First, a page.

Kenneth Samuel: Will You Join Me?

"Meanwhile the apostles were meeting regularly at the Temple in the area known as Solomon's Hall, and they did many remarkable miracles among the people. The other believers didn't dare join them though, but all had the highest regard for them." - Acts 5:12-14 

In the movie, "Jerry Maguire," the title character (played by Tom Cruise) experiences a crisis of conscience that gets him ousted from his job as a high-powered sports agent. Upon leaving his agency, Jerry Maguire makes an impassioned speech about the reasoning that fuels his plans to go independent as a sports agent. But after a moving display of all his passion, drive and chutzpah, Jerry Maguire can get only one of his co-workers to join him (and eventually only one client to stick with him) on his independent endeavor toward integrity. 

Admiring people for what they do is one thing. Actually joining them is something else. The world is full of compliments. But very few (if any) who give the compliments will become comrades.

After the death and resurrection of Jesus, there were widespread accolades for the miracles performed by Jesus' disciples. The people knew that the disciples could be found daily at Solomon's Colonnade in the Temple area. But despite popular acclaim for the faith and the miracles of the disciples, no one joined the disciples at the Temple.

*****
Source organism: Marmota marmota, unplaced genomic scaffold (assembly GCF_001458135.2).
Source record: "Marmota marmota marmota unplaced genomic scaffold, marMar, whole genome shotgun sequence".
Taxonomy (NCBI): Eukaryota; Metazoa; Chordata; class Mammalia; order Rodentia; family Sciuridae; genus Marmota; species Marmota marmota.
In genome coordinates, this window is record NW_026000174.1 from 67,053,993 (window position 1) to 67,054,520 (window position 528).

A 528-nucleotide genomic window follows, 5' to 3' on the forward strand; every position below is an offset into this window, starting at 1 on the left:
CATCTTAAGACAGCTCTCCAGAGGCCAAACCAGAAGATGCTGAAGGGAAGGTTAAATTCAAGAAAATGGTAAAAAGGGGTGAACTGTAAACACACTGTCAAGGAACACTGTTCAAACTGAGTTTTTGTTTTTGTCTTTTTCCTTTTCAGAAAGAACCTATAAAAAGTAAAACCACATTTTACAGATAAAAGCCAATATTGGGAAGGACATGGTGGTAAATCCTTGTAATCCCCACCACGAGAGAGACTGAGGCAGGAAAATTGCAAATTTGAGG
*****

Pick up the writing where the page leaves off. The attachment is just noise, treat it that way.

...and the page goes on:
People loved what the disciples were doing-but no one joined them.

People clamored to experience the miracles wrought through the disciples-but no one joined them.

People commended, respected and esteemed the disciples-but no one joined them.

Bill Maher says that Jesus doesn't need any more fans; Jesus needs more followers. The church itself would be much better if there were less spectatorship and more discipleship; less congratulation and more participation.

What holds us back from actually joining people of purpose and committing to the causes we admire?

Let's examine our inertia and take a hard look at our "commitmentphobia." Real life is not a vicarious experience. 


Dear God, may we experience your coming this season as the impetus that moves to become active in your work in the world. Amen.

From UCC's StillSpeaking devotionals. Visit